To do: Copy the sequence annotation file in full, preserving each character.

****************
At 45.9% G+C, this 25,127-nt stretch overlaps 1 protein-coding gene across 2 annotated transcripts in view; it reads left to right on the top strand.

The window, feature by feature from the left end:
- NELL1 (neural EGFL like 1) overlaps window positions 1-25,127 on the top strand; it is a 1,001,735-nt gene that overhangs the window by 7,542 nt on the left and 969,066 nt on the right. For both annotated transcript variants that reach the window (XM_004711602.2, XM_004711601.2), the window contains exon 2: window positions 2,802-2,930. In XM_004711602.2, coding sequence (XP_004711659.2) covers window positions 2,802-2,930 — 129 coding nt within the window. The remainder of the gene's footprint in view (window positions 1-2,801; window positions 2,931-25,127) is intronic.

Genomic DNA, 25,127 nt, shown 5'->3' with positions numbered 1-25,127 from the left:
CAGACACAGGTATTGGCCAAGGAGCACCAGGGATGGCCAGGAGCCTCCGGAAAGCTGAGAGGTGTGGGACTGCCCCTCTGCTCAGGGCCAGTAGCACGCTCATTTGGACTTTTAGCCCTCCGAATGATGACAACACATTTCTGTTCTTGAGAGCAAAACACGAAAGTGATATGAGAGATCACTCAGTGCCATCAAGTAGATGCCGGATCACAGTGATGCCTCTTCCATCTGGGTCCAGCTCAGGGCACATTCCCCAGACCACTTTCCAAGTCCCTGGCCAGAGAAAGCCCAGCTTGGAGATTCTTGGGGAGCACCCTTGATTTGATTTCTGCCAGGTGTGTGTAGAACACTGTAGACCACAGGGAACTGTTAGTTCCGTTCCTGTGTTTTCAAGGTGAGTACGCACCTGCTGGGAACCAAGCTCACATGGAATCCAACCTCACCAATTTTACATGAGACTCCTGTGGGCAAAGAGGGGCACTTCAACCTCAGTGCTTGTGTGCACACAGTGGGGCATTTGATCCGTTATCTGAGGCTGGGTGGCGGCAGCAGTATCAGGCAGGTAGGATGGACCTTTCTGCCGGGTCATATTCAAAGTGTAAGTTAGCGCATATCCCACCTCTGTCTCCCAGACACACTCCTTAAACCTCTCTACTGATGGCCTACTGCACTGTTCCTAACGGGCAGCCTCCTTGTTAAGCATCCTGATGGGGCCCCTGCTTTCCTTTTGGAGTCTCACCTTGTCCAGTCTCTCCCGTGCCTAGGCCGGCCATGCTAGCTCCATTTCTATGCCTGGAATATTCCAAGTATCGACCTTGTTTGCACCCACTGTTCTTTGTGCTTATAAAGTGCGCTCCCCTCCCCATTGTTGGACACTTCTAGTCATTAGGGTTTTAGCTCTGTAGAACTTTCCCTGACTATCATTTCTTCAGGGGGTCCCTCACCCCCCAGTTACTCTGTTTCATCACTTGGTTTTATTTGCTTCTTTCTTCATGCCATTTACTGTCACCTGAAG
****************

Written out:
At 45.9% G+C, this 25,127-nt stretch overlaps 1 protein-coding gene across 2 annotated transcripts in view; it reads left to right on the top strand.

The window, feature by feature from the left end:
- NELL1 (neural EGFL like 1) overlaps window positions 1-25,127 on the top strand; it is a 1,001,735-nt gene that overhangs the window by 7,542 nt on the left and 969,066 nt on the right. For both annotated transcript variants that reach the window (XM_004711602.2, XM_004711601.2), the window contains exon 2: window positions 2,802-2,930. In XM_004711602.2, coding sequence (XP_004711659.2) covers window positions 2,802-2,930 — 129 coding nt within the window. The remainder of the gene's footprint in view (window positions 1-2,801; window positions 2,931-25,127) is intronic.

Genomic DNA, 25,127 nt, shown 5'->3' with positions numbered 1-25,127 from the left:
CAGACACAGGTATTGGCCAAGGAGCACCAGGGATGGCCAGGAGCCTCCGGAAAGCTGAGAGGTGTGGGACTGCCCCTCTGCTCAGGGCCAGTAGCACGCTCATTTGGACTTTTAGCCCTCCGAATGATGACAACACATTTCTGTTCTTGAGAGCAAAACACGAAAGTGATATGAGAGATCACTCAGTGCCATCAAGTAGATGCCGGATCACAGTGATGCCTCTTCCATCTGGGTCCAGCTCAGGGCACATTCCCCAGACCACTTTCCAAGTCCCTGGCCAGAGAAAGCCCAGCTTGGAGATTCTTGGGGAGCACCCTTGATTTGATTTCTGCCAGGTGTGTGTAGAACACTGTAGACCACAGGGAACTGTTAGTTCCGTTCCTGTGTTTTCAAGGTGAGTACGCACCTGCTGGGAACCAAGCTCACATGGAATCCAACCTCACCAATTTTACATGAGACTCCTGTGGGCAAAGAGGGGCACTTCAACCTCAGTGCTTGTGTGCACACAGTGGGGCATTTGATCCGTTATCTGAGGCTGGGTGGCGGCAGCAGTATCAGGCAGGTAGGATGGACCTTTCTGCCGGGTCATATTCAAAGTGTAAGTTAGCGCATATCCCACCTCTGTCTCCCAGACACACTCCTTAAACCTCTCTACTGATGGCCTACTGCACTGTTCCTAACGGGCAGCCTCCTTGTTAAGCATCCTGATGGGGCCCCTGCTTTCCTTTTGGAGTCTCACCTTGTCCAGTCTCTCCCGTGCCTAGGCCGGCCATGCTAGCTCCATTTCTATGCCTGGAATATTCCAAGTATCGACCTTGTTTGCACCCACTGTTCTTTGTGCTTATAAAGTGCGCTCCCCTCCCCATTGTTGGACACTTCTAGTCATTAGGGTTTTAGCTCTGTAGAACTTTCCCTGACTATCATTTCTTCAGGGGGTCCCTCACCCCCCAGTTACTCTGTTTCATCACTTGGTTTTATTTGCTTCTTTCTTCATGCCATTTACTGTCACCTGAAG